Adopted. Some people ignorantly attach a stigma to that word. Unity doesn’t though.
She was born at an early age to her natural mom and mom’s boyfriend at the time. One August day when she was around 5 years old, her mom dropped her off in the morning at the Playworld to be picked up by her dad (boyfriend – no paternity test ever done). The problem is that when dad came, late, with his new girlfriend, they decided not to pick her up because they wanted to see a concert that night. They left Unity there, in favor of their own freedom. She never saw her dad and his girlfriend that day, and that’s where Unity reckoned out that she was no one’s priority. Ok, a five year may not use those words, but she showed her trauma and her understanding by being nonverbal for the next three months.
That was the beginning of a pattern for her. The local Child Protective Service picked her up and placed her in foster care, but in foster care she was moved often, every time other children needed to stay together in a home, and a couple of times when her foster parents had personal or marital problems. Up until she was placed with the Washingtons, it seems people always chose convenience over Unity.
Through this process and due to the absence of a stable nuclear family, she sought and found companionship and commonality in others that “didn’t fit in” and sometimes even complete strangers more than those usually around her. Over the next few years she grew to embody her own name, but in a larger sense than most ever do. When fellow students feel oneness at school, she feels oneness with students everywhere. When people speak of helping fellow Americans to the exclusion of foreigners, she thinks of fellow humans without excluding Americans. Unity has compassion for not just the family that adopted her but the family she adopts: the bullied, the refugees, the hurricane survivors. Unity feels a common bond with every religion, even while being taught the differences and suspicion toward the others.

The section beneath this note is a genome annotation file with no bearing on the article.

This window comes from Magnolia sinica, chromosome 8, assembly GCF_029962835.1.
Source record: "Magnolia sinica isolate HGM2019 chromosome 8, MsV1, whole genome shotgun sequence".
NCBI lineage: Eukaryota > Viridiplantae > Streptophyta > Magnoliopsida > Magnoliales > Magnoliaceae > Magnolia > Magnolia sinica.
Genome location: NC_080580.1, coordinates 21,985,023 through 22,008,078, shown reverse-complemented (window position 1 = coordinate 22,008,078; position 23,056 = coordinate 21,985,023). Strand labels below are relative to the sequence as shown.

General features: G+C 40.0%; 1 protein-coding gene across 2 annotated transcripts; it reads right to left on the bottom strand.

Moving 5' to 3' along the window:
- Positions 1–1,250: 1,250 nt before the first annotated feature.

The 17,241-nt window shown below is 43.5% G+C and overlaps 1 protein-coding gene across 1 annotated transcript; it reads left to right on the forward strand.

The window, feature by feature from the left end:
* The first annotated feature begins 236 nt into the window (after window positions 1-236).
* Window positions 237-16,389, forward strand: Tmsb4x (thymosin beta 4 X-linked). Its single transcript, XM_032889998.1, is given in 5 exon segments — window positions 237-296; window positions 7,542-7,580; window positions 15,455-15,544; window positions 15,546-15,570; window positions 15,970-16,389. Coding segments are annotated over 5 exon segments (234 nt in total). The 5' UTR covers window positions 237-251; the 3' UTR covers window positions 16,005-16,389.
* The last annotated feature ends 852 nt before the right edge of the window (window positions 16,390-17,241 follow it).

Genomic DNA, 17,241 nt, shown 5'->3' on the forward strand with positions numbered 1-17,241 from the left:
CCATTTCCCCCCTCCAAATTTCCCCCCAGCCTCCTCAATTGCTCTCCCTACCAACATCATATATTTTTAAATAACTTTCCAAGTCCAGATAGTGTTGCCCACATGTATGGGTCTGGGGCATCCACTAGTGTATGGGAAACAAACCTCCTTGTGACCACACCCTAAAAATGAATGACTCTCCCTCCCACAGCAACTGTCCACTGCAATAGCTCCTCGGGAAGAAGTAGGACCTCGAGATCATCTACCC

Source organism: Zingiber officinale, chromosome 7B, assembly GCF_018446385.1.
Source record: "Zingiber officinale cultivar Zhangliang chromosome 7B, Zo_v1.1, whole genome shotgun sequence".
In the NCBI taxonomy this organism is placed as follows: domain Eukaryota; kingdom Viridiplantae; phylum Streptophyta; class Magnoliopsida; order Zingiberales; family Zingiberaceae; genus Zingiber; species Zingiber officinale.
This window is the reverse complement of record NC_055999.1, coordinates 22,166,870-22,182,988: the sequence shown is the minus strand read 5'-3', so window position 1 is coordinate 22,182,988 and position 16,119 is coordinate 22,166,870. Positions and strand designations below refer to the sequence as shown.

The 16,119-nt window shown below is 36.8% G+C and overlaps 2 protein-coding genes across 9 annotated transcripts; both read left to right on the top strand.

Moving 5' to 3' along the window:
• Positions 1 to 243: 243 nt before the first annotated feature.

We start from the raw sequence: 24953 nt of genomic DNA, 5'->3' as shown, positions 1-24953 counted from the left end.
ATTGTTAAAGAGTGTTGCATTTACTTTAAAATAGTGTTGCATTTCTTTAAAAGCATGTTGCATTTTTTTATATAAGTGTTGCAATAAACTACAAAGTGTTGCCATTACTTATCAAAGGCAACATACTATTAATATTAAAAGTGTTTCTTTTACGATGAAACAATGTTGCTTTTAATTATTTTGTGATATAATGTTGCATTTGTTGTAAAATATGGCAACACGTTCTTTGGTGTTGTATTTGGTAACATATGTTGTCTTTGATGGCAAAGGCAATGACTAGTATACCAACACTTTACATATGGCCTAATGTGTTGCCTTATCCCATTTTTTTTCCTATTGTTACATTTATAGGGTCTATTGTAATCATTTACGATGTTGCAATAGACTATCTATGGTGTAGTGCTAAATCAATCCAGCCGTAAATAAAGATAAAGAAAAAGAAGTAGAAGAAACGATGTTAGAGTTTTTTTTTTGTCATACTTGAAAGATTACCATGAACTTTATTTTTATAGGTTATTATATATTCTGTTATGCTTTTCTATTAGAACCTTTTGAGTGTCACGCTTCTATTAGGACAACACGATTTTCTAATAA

But Unity also feels very misunderstood. Because she is. Friends see her inclusive attitude as a rejection of those closest, but that couldn’t be further from the truth. Sometimes Rosy and Reagan saw her interest in people of other families as a lack of loyalty to them, and this has caused slight friction at times, but they can usually overlook it. Probably the best example of this was the time at one of the birthday parties when she refused to sing “Happy Birthday” with the rest of the family because she felt like Reagan (adoptive dad) wasn’t being fair to the neighborhood kids. Dad never did understand that, even though Mom thought it was thoughtful, and they finally just stopped talking about it.
The one person that Unity always felt understood her, really “got” her, was Liberty, her adoptive sister. It was like they spoke the same language, that no one else understood, even though they both knew that Liberty was the favorite. Oddly, none of them understood the extent to which Liberty was favored over Unity.